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This post is closely related to this one and uses the exact same setup: a mix of quadratic and cubic basis functions in a finite element approach, where variables $u_1$ and $u_2$ are quadratic and $u_3$ is cubic. Dirichlet boundary conditions apply for both $u_2$ and $u_3$ on both sides of the domain, where they equal zero.

In some cases I come across spurious eigenvalues (e.g. as described here) in solving the eigenvalue problem. Turns out I can actually remove them by setting both rows/columns of $u_2$ and $u_3$ to zero on the left edge instead of just the odd/even ones (again, see this post). Then the spectrum has no spurious eigenvalues, and the eigenfunctions still look correct. However, doing the same thing on the right edge messes up the eigenfunctions, showing a strange oscillation on the right side and the eigenfunctions no longer go to zero there. I also found out that doing it like this does not always fix the issue, for some setups the spurious eigenvalues still pop up.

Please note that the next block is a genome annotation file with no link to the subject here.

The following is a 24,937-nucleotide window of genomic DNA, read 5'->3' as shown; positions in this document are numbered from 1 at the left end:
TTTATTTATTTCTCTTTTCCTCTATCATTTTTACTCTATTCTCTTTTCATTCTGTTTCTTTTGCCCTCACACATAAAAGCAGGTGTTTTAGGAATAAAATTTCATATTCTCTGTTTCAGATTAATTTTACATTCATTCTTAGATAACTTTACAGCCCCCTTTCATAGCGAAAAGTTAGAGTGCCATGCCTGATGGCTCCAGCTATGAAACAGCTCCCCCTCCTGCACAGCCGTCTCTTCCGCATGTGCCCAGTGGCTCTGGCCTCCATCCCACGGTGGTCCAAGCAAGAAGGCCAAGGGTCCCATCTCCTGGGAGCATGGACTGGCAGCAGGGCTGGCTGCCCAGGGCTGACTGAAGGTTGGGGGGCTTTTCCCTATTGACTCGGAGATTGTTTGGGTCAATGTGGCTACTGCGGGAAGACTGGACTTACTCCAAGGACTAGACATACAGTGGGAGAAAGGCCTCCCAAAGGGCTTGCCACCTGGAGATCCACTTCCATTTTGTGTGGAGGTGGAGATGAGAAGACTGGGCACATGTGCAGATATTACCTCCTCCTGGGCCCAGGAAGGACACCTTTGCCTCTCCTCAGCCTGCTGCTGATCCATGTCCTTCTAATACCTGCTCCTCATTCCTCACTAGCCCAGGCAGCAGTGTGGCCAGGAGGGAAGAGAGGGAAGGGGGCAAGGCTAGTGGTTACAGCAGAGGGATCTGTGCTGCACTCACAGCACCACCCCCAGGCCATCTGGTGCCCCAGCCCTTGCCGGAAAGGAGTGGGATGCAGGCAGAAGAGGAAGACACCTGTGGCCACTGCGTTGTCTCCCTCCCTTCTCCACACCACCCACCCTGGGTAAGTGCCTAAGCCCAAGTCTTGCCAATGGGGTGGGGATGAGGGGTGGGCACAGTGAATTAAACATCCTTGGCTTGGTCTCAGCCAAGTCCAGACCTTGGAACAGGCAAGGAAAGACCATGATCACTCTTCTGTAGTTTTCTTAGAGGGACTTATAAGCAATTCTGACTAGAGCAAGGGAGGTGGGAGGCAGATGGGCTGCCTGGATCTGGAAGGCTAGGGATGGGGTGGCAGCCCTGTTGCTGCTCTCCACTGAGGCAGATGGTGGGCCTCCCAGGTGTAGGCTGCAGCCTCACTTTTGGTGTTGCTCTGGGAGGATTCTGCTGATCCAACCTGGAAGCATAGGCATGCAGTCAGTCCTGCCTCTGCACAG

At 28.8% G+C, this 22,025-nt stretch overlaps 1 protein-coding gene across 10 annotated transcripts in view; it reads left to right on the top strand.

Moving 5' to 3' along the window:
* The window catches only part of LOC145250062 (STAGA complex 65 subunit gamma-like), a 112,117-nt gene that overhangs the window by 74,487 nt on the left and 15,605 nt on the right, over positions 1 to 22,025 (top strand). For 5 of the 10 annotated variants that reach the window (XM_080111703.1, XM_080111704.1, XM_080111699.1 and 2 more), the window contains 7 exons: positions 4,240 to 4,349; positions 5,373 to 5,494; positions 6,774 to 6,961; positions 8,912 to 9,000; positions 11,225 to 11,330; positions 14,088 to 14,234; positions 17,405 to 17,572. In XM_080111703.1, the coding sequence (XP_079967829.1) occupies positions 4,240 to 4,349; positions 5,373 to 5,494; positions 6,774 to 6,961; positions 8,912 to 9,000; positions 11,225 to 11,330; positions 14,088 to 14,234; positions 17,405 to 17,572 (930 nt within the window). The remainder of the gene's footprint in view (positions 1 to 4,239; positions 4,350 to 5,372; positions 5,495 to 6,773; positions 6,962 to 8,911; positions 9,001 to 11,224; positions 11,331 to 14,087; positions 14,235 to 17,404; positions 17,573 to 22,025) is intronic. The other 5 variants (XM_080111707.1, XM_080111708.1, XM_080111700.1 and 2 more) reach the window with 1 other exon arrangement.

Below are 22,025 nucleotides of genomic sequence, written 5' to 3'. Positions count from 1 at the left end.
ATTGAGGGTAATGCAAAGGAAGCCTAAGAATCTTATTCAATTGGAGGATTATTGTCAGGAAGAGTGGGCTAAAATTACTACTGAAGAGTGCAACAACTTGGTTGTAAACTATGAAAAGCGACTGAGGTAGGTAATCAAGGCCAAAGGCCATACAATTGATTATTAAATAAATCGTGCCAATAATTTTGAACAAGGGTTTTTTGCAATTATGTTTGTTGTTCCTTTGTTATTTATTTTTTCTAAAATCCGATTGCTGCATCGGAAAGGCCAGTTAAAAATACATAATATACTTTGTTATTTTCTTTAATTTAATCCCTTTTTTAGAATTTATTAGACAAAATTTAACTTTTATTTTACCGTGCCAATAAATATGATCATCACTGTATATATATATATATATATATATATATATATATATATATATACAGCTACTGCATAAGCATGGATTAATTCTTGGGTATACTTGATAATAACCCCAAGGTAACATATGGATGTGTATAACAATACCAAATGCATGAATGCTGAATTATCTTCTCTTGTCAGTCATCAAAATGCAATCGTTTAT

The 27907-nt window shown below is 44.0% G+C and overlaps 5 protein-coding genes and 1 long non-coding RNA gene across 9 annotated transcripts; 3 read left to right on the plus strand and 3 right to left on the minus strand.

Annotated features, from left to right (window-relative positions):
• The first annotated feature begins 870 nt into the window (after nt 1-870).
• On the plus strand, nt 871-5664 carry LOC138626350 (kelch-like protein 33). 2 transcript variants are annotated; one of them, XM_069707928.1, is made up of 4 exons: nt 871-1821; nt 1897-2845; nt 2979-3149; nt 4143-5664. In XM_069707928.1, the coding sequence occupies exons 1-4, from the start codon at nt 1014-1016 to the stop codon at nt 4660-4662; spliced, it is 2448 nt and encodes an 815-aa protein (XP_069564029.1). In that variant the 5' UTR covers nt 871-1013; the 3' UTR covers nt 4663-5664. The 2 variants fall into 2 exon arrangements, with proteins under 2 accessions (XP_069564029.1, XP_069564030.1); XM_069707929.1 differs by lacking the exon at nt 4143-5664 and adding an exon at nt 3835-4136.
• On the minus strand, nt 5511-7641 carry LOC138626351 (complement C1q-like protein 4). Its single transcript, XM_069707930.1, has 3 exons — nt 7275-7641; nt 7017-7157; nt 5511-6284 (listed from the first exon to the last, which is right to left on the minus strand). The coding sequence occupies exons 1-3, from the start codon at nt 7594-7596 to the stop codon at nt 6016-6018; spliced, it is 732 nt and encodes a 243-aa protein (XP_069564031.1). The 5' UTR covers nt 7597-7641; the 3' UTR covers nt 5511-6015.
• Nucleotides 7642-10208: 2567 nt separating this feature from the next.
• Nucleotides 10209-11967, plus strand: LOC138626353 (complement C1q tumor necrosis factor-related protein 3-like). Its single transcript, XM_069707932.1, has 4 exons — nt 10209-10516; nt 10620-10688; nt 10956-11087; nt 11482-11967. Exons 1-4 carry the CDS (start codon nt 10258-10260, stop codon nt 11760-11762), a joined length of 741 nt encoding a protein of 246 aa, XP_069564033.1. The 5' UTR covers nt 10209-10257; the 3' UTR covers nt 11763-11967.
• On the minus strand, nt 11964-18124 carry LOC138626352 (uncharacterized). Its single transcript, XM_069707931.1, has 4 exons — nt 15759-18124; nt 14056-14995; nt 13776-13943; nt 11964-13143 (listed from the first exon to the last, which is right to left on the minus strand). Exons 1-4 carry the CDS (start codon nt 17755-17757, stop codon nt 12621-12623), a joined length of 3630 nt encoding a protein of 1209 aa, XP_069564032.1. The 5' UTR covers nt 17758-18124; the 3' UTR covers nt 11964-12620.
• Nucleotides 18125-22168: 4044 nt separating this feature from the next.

The question

I can't figure out why modifying both rows/columns on the left edge seems to remove the spurious eigenvalues in some cases, that is, are the quadratic/cubic basis functions related to this somehow? On the other hand, it may well be an unavoidable problem for particular setups, so in that case is there a way to filter them out or check the validity of the eigenvalues? I can't just remove the outer points, since their appearance is problem dependent and I don't know beforehand if they will show up or not.

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